Alfred Dunhill was a great businessman and entrepreneur, constantly reinventing the saddlery company he inherited from his father in 1893 through diversification. He had a keen eye for business and the customer’s needs, and, of course, moved from saddlery into a wide range of fields, not least tobacco and pipes.
The Alfred Dunhill name today remains widely respected thanks to the foundations the founding father established now more than a century ago. The move into tobacco began in 1907. That year, the first Alfred Dunhill tobacco shop opened, on Duke Street in London. This outlet quickly became the epicentre of a booming business that today is known throughout the world. The shop sold hand-blended tobaccos, cigars and Dunhill-made cigarettes, as well as French and English pipes.
Amid many other competing draws, the tobacco business was of great interest to Alfred Dunhill without him claiming any expertise. At the same time, after opening on Duke Street, he quickly realised that there was a gap in the market. Namely high-end, handmade tobacco pipes and bespoke tobacco blends. So an opportunity but also a challenge.
The key to establishing himself as a fresh presence was to achieve a new standard of quality. His first step towards earning a reputation for excellence was to be recognised as a tobacco specialist. He started to create blends for his customers and kept a book called “My Mixtures”. It shows today how Alfred tailored service to his customers’ needs with an offering reputedly of more than 36,000 different tobacco blends. Notable clients listed in order books include Queen Victoria and the writer, JB Priestley.
From tobacco, Alfred Dunhill moved onto pipes. Dissatisfied with the quality that was available on the market, Alfred began making his own pipes in 1910 using the finest briar available. These were priced accordingly and this approach meant customers had the strong sense of the quality and worth to an Alfred Dunhill product, compared to lower-quality pipes with a short shelf-life. With “Dunhill, Duke Street, S.W.” stamped on their sides (ahead of 1930, when a shape chart was introduced that used numbers and letters with each pipe marked to help a customer identify the size and shape), Alfred Dunhill pipes were a contrast to the norm and expected to last a lifetime on the back of innovations such as aluminium tubes. These were inserted into the pipe stem that, ahead of the invention of pipe cleaners, allowed the user to replace this part of the mechanism when the pipe became blocked.
Alfred Dunhill’s next step was to refine the process of the tobacco blends. In 1912, he focused on creating Dunhill signature tobacco. He started with Royal Yacht, Cuba and Durbar. In the same year, he also introduced the Alfred Dunhill “white spot”. Dunhill‘s customers were experiencing difficulties when re-assembling their straight pipes, so the designs began to feature a white spot on the top of the stem to help them align the parts. This spot, known then among technicians and users as the “tube sign”, is today the symbol of quality it came to represent. (Indeed the white-dot guarantee, introduced in 1921, gave customers twelve months of protection).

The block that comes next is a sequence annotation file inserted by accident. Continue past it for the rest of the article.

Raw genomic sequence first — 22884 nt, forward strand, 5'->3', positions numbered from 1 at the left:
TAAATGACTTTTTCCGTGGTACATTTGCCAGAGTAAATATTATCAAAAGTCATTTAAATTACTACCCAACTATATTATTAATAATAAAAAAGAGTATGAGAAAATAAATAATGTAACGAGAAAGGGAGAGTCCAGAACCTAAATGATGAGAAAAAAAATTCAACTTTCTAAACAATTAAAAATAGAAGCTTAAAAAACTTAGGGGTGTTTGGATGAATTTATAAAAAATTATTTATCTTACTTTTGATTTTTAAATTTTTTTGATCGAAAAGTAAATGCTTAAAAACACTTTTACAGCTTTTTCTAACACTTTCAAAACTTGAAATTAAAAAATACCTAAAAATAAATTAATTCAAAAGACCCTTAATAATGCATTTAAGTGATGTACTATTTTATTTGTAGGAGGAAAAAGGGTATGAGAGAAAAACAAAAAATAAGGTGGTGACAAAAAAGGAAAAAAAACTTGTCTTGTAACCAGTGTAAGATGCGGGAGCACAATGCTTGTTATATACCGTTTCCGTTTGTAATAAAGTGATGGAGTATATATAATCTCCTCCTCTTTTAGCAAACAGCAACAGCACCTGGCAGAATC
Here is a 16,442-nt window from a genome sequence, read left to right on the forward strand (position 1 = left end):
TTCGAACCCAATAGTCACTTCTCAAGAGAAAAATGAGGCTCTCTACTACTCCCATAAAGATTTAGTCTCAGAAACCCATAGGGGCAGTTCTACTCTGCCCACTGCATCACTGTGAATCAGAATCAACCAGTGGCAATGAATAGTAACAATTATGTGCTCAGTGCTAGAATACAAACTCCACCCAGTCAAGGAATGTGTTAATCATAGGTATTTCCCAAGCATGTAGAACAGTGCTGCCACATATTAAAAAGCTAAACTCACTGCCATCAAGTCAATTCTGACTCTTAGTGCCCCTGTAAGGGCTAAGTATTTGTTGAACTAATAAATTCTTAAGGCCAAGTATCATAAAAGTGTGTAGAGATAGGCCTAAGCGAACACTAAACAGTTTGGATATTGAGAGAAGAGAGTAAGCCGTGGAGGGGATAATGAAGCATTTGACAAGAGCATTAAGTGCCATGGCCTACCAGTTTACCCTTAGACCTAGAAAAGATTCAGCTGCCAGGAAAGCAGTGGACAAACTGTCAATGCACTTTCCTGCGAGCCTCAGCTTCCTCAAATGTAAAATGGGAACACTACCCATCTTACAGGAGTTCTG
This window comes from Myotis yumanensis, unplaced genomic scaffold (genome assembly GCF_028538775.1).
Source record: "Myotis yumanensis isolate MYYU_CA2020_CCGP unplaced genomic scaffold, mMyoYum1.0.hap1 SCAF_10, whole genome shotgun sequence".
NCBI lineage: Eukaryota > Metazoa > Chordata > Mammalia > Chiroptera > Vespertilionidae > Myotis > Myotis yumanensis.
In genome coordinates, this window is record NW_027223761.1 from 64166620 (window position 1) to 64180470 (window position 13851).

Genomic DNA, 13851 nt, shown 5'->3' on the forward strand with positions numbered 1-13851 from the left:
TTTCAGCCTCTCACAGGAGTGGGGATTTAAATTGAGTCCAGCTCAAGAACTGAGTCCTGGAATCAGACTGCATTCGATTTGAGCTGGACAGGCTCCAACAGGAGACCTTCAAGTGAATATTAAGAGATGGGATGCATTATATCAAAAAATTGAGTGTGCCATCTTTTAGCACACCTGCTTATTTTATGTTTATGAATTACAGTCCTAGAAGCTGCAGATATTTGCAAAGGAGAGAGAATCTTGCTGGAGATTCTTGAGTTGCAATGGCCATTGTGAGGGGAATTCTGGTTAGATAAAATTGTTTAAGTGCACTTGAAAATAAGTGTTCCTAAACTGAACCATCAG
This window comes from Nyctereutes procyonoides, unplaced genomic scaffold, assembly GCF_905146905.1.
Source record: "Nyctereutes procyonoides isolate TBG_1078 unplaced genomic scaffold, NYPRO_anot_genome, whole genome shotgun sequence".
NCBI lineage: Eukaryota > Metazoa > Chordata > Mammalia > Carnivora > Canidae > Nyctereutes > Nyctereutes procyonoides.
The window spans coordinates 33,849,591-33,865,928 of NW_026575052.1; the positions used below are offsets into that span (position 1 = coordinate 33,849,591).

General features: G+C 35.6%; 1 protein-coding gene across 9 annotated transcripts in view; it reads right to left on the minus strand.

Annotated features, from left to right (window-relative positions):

During the First World War, Alfred Dunhill became well known for sending special, sealed boxes of tobacco and pipes to men on the front line, with the boxes marked as castor oil so people would not steal them. Also included was a letter in which Alfred suggested sharing with other officers. A consequence of this generosity and support for those in battle was French, Canadian, Belgium and American soldiers became familiar with the Dunhill name and quality produce. By 1921, pipe sales that were 10,000 in 1918 topped 276,000, internationally, bolstered by innovations like the Shell Briar finish in 1917, which we discussed in a past blog (March 26th this year).
As well as hitting such sales, in 1921 Alfred started to supply tobacco to the then Prince of Wales and heir to the throne, Edward. A Royal warrant followed, which was a pinnacle for Alfred Dunhill who retired at the end of the decade with his brother, Herbert Edward and then the founding father’s son, Alfred Henry, taking the company chair.
As a company, Alfred Dunhill, itself, thrived throughout the 1920s and thereafter with the company growing and expanding, with this and acquisitions having a healthy focus on Tobacco products. At the start of the Seventies, the company concentrated on accessories so that the often-repeated saying “Dunhill pipes, regardless of shape, size, and finish, must always smoke well” still holds true to this day. The Dunhill of the modern era shares with the company of the past a culture where quality and detail are paramount.
This here is a brief introduction to the man behind this ethos and what remains a great company. The anthologies, “The Gentle Art of Smoking” and “The Pipe book” by Alfred Dunhill, contain further details. A fascinating read with Alfred sharing his thoughts on both pipes and tobacco and what we call now the art of slow smoking. As for the pipes, you will recognise the value and the passion in them whether you are a collector or an occasional smoker. Please browse our collection; I’m sure you will find your new lifetime companion.
My very best to you, whether already a pipe devotee or considering such a worthy path.
Until next time,
PS: I do wish we could still get hold of Alfred Dunhill’’s Durbar tobacco!